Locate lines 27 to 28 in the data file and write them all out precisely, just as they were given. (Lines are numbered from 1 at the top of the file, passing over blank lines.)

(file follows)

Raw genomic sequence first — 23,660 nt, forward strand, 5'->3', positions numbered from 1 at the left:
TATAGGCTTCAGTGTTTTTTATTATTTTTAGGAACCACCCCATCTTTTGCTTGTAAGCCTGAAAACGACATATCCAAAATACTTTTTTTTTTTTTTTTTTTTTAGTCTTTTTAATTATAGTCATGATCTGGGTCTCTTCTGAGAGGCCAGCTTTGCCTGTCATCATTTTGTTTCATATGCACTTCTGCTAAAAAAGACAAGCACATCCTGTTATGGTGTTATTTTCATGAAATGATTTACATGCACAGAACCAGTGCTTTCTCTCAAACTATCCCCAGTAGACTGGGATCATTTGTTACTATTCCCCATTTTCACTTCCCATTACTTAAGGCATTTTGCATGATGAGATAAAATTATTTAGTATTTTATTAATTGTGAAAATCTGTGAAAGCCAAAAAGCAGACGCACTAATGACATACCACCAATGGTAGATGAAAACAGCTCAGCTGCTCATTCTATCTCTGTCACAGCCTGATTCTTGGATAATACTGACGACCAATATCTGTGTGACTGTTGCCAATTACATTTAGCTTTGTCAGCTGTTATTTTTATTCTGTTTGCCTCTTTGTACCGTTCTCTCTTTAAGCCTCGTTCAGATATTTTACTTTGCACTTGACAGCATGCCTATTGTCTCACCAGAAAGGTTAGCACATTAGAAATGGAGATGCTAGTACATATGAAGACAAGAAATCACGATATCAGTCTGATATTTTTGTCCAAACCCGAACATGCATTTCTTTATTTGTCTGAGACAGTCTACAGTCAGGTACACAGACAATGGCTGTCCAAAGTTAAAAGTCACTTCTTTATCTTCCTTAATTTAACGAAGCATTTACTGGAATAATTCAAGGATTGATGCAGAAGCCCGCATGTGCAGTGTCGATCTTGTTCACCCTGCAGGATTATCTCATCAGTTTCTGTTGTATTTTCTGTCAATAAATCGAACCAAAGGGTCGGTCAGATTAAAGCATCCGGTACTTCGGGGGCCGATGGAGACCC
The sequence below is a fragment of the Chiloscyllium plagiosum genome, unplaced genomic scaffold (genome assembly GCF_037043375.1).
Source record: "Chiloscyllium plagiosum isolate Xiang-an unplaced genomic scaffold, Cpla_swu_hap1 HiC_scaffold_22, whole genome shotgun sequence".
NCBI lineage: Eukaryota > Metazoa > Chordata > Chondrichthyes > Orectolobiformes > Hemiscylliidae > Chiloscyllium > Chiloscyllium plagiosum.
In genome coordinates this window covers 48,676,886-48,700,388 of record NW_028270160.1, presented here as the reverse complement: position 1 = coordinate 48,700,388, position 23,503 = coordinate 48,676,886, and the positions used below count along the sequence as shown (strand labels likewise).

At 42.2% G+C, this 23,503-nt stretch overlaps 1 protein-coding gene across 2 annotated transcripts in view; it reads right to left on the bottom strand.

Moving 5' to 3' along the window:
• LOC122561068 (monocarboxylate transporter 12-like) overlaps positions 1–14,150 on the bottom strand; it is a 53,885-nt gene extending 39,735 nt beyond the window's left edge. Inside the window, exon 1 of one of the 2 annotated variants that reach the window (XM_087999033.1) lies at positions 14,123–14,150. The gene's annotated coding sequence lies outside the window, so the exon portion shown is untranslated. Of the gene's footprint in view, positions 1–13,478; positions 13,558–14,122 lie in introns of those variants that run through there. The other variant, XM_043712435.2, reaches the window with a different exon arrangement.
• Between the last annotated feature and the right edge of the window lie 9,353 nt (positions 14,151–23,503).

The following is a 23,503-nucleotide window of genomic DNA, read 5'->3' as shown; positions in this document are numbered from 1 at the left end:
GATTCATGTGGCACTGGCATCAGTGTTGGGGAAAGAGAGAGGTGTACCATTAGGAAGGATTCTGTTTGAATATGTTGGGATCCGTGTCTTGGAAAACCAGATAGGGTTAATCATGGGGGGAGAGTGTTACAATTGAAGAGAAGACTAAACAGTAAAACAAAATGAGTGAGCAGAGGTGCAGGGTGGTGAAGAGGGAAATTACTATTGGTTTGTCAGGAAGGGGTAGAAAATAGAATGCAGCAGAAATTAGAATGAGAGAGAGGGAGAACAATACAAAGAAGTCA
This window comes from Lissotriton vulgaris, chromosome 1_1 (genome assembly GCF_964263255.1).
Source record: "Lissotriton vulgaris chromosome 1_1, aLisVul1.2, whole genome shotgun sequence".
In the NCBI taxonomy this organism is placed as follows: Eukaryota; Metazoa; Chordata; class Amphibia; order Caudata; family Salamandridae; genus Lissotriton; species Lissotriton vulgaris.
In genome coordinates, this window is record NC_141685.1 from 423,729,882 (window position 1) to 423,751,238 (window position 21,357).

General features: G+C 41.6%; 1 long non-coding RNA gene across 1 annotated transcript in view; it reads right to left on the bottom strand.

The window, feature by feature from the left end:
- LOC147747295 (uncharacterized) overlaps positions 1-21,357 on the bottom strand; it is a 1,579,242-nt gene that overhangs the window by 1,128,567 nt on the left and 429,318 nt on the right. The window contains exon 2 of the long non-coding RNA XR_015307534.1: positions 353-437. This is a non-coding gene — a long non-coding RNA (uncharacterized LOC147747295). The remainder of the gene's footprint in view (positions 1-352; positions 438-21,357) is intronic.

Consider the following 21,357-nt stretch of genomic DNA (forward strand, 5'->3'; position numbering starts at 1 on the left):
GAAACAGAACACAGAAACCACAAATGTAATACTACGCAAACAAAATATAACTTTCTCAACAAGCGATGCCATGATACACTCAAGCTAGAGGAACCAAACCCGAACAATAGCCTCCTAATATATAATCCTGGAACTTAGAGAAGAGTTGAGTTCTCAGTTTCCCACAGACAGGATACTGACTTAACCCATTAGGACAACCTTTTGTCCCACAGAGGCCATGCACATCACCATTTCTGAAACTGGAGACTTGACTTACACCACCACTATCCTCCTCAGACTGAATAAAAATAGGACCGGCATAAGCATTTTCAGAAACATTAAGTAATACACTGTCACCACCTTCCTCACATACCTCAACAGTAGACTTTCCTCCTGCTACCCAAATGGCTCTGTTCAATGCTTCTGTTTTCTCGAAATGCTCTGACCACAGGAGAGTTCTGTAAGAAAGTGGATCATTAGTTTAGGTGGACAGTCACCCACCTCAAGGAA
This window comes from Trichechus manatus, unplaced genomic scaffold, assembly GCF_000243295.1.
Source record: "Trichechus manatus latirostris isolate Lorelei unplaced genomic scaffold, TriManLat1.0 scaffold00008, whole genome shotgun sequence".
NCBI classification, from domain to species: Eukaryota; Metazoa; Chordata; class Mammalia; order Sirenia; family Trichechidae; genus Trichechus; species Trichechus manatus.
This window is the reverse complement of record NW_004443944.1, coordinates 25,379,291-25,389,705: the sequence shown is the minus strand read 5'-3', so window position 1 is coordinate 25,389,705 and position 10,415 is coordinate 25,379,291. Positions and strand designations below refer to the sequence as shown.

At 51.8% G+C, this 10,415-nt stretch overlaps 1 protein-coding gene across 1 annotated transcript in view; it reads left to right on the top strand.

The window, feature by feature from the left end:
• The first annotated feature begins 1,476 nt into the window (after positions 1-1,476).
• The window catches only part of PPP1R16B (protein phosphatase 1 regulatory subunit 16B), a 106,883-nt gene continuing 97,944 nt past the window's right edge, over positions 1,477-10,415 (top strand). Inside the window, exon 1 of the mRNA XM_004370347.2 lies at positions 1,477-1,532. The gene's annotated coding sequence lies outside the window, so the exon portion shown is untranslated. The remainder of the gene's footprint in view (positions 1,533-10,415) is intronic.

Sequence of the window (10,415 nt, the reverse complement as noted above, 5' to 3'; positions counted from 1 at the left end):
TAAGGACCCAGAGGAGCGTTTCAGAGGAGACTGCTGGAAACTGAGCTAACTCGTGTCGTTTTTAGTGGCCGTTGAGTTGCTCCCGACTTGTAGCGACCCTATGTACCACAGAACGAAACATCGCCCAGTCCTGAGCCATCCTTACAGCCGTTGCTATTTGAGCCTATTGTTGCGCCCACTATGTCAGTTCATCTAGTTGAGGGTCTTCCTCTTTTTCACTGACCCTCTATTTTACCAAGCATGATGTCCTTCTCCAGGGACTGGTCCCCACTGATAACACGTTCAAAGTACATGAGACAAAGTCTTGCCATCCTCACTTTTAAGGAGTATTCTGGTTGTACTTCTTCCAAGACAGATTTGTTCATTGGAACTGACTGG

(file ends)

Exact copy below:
The window, feature by feature from the left end:
• The first annotated feature begins 1,476 nt into the window (after positions 1-1,476).